Radisson Hotels was purchased from Carlson by Chinese conglomerate collapsing HNA Group, and then sold to Jinjiang International.
Come June Radisson in the Americas (United States, Canada, Latin America and the Caribbean) will be separate from Europe, Middle East, Africa and Asia. And they’re splitting the rewards program in two. This satisfies a U.S. government demand to separate U.S. customer data and firewall it off from its Chinese ownership.
- Members in the Americas will belong to the new Radisson Rewards Americas program.
- Points will move over into that new program. Members can continue to earn and redeem for Americas properties. It’s not clear what redemption options will remain for properties in the ‘other program’ covering the rest of the world, although it should be possible to move points from one program to the other. It’s unclear how this linking will operate consistent with U.S. demands for walling off data.
- If staying at a Radisson property in the Mideast, Africa, Europe or Asia, members will need to separately join Radisson Rewards – the program for that region, that U.S. members will no longer be a member of.
Radisson Blu Belgrade Will No Not Be Part Of Radisson Rewards Americas
At various times the Radisson program has been extremely rewarding. It once shared a rewards program with TGI Friday (because Carlson owned both) with points worth double towards airline mileage transfers if joining through the hotel group, though one could also redeem for appetizers.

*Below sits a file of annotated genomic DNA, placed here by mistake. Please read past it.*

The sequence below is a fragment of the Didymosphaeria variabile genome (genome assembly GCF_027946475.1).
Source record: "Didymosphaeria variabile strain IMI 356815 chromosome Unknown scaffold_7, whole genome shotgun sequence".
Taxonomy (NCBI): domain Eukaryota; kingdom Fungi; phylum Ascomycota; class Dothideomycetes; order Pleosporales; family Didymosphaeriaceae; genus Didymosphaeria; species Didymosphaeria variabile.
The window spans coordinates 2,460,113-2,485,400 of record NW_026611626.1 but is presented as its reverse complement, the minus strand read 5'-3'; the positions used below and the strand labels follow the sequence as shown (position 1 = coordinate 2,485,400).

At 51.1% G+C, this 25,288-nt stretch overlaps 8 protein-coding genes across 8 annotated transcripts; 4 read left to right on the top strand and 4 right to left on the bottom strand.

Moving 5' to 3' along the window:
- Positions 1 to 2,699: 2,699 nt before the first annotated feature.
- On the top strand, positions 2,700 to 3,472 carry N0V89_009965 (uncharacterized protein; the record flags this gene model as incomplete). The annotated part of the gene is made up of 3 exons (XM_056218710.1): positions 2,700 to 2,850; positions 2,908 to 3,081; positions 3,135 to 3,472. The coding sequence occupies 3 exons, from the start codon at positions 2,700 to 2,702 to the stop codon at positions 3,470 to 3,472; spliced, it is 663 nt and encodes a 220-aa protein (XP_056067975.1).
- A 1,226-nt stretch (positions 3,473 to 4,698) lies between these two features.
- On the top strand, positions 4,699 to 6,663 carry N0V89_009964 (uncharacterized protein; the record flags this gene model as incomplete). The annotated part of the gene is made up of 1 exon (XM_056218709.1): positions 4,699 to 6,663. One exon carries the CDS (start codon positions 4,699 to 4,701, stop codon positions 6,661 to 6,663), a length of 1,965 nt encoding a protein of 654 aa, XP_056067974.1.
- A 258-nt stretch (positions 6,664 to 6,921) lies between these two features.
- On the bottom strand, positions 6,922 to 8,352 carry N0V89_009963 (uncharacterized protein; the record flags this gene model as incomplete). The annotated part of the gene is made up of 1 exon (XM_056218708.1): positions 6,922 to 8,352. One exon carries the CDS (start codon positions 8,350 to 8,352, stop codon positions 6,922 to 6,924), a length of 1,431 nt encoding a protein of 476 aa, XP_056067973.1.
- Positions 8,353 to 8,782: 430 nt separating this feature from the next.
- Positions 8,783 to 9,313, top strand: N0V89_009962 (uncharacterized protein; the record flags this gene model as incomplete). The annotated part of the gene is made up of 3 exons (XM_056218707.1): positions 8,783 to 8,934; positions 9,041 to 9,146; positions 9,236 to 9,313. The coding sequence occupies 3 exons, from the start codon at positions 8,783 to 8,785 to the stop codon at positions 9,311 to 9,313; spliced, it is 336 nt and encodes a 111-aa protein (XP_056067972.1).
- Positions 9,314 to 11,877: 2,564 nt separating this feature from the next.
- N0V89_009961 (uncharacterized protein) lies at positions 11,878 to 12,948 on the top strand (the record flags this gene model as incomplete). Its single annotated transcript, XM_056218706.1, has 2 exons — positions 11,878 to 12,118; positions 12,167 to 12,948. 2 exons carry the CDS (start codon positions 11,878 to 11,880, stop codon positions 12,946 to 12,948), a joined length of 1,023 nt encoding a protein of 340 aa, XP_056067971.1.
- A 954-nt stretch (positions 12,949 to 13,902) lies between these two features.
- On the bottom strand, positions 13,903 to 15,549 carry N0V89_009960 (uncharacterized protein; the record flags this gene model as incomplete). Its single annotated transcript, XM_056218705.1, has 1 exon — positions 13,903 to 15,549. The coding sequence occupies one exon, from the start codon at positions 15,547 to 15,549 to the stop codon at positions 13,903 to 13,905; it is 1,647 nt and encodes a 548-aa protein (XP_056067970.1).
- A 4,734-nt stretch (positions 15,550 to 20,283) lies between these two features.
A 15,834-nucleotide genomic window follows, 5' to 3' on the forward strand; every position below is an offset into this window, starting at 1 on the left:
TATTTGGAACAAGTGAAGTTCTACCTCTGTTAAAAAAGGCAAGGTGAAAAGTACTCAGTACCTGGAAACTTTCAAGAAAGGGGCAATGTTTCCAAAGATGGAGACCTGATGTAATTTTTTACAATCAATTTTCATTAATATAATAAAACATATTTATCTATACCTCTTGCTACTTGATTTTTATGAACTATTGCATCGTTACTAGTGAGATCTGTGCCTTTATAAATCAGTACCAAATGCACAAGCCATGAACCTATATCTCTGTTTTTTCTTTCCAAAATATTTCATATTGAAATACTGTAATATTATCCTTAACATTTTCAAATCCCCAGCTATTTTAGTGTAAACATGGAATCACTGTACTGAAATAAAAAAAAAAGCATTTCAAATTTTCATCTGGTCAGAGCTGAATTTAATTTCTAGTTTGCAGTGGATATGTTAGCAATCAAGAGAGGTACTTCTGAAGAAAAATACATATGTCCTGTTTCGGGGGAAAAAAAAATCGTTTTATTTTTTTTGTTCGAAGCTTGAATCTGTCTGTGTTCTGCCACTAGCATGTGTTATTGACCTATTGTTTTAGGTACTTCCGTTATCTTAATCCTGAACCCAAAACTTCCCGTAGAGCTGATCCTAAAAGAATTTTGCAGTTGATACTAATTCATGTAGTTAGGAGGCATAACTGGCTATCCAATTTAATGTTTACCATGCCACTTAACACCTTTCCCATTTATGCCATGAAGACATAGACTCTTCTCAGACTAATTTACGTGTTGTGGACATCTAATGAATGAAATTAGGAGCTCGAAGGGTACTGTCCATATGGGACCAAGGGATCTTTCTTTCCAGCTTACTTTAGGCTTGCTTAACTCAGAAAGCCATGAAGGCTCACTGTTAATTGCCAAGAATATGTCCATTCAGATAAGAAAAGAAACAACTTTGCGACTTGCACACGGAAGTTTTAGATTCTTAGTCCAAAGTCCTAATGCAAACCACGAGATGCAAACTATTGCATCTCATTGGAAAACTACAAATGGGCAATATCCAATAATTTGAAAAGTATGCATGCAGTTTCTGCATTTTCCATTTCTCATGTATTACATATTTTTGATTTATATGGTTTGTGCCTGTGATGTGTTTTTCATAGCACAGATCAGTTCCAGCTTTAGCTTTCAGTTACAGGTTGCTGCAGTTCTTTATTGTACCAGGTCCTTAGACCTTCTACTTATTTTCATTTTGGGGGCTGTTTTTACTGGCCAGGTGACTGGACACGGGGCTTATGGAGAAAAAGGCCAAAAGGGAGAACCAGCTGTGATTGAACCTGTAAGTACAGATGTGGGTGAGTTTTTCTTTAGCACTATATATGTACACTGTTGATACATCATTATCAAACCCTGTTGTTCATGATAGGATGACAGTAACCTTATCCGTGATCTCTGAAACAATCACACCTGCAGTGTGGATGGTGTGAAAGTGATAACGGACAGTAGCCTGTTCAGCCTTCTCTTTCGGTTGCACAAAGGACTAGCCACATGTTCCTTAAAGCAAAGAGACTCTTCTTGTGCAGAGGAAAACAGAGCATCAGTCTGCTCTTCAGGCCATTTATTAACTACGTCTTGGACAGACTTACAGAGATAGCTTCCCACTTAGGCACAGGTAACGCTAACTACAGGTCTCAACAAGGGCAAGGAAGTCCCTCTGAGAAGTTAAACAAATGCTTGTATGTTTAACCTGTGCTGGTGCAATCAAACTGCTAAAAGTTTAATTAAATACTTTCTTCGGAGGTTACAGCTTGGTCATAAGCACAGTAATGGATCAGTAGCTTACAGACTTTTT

They offered one of the most innovative customer service programs for elites in Europe, Mideast and Africa – “Our World, Your Lounge” – welcoming members to use hotel lobbies and have a complimentary coffee for a place to work, even when not staying on property. This was abolished when Goldpoints Plus became Club Carlson. With the HNA sale to Jinjiang Club Carlson was rebranded Radisson Rewards.
In general Radisson properties are much nicer in Europe than in the United States. They can be great value, especially in conjunction with the chain’s co-brand credit card, however they’ve rarely been the property I actually wanted to stay at. The one closest to my home when I lived in Northern Virginia was a converted Days Inn.
It’s been hard to get excited about Radisson for a number of years. Carving up their geographic footprint makes it even less interesting. We don’t have a lot of details on what the program will look like post-June. Hopefully an even smaller chain will need to work harder, and be more generous, to work to win customers.